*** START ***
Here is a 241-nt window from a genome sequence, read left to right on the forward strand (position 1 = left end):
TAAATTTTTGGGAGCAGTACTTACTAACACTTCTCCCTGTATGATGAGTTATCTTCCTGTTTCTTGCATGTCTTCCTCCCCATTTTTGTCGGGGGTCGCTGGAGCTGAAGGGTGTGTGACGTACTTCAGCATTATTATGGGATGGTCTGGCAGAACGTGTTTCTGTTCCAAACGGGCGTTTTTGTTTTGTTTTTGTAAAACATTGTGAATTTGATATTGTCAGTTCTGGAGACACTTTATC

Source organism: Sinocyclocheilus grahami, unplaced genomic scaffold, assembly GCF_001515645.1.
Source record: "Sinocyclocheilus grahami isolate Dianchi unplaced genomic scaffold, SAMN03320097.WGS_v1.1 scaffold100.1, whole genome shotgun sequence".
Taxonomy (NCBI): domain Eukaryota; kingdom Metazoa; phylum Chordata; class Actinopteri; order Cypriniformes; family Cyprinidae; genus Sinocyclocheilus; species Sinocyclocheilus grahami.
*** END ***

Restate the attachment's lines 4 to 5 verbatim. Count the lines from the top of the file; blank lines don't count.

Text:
Source record: "Sinocyclocheilus grahami isolate Dianchi unplaced genomic scaffold, SAMN03320097.WGS_v1.1 scaffold100.1, whole genome shotgun sequence".
Taxonomy (NCBI): domain Eukaryota; kingdom Metazoa; phylum Chordata; class Actinopteri; order Cypriniformes; family Cyprinidae; genus Sinocyclocheilus; species Sinocyclocheilus grahami.